Piʻilani Yamanoha (she/her) is a mixed-Native Hawaiian artist from the Big Island of Hawaiʻi and moved to Oregon to attend college. She is currently working on her BFA at Portland State University and is interested in exploring mediums such as screenprinting, block prints, and mixed media sculpture.
“The summer of 2020, I started to study linoleum block prints and it reminded me of storybooks I read as a child about Hawaiian mythology. I became inspired and wanted to create a piece that told a part of my story. This artwork is the vision I have when I think about my biological mother. She is seen working in the kalo fields on a cloudless day, investing herself into the land. She has always been this way and now living on the “mainland”, I often wish that I had taken more opportunities to be more involved like her while I was still living in Hawaiʻi.”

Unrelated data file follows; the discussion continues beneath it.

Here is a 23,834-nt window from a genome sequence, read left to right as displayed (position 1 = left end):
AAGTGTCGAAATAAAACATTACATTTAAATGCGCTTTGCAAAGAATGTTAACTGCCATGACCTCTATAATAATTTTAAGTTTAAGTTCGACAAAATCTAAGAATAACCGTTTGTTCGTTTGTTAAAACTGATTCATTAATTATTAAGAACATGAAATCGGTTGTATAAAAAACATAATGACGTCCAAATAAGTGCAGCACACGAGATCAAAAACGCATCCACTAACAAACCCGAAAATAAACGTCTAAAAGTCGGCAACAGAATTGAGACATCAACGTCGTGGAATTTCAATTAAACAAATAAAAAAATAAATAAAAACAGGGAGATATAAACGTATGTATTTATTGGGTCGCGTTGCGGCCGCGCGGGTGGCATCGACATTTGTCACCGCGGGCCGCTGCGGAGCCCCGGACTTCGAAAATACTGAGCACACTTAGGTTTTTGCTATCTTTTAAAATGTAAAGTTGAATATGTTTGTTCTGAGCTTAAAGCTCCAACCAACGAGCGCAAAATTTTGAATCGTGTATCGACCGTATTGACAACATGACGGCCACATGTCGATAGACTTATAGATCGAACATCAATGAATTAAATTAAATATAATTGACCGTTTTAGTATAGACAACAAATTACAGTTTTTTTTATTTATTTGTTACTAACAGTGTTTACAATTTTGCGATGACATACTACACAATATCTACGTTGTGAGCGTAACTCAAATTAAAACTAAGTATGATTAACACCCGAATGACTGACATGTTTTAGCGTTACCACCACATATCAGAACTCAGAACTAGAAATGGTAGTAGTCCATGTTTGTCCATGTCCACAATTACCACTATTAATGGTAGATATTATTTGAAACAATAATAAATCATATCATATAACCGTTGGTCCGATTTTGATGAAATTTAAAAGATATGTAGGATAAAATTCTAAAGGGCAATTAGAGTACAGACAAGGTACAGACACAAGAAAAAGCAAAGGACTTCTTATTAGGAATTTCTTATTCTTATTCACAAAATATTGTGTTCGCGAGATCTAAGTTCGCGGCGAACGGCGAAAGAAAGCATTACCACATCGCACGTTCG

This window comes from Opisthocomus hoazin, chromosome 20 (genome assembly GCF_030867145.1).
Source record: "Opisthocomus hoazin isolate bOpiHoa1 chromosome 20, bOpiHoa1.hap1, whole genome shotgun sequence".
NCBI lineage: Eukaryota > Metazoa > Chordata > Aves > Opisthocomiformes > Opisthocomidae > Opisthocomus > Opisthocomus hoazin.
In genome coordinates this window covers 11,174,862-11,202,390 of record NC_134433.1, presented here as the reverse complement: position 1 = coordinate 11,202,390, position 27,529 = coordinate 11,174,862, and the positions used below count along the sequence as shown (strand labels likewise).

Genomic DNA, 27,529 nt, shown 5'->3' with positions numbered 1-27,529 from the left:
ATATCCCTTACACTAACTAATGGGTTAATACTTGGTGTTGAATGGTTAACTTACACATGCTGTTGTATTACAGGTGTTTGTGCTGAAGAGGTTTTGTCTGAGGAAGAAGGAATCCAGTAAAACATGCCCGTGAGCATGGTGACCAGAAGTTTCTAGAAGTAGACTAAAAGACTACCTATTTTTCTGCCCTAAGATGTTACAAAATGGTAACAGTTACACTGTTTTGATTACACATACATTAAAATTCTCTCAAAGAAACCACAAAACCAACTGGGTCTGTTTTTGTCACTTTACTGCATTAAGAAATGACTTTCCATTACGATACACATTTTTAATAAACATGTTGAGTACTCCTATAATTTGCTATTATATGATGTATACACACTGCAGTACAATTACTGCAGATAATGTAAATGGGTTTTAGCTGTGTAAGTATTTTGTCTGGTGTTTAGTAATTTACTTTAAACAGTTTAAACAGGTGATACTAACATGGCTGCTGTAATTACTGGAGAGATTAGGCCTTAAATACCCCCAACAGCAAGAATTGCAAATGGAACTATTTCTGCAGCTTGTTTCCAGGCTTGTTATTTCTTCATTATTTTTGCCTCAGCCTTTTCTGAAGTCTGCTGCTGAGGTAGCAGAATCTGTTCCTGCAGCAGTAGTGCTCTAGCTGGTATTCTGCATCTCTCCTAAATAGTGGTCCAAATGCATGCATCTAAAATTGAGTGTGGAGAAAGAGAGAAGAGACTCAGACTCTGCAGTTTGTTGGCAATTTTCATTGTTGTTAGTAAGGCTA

— Piʻilani Yamanoha
These linoleum cut prints are recent works by Yamanoha that speak to the artist’s upbringing in Hawaiʻi on several levels. We were drawn to the story behind the images and the connection between Yamanoha’s biological mother warmly reflected in the figure’s gestures toward the kalo (taro) plants. The artist also speaks to levels of displacement, a common theme throughout the exhibition, and how she now wishes to be more involved in these activities given her residence on the continent today.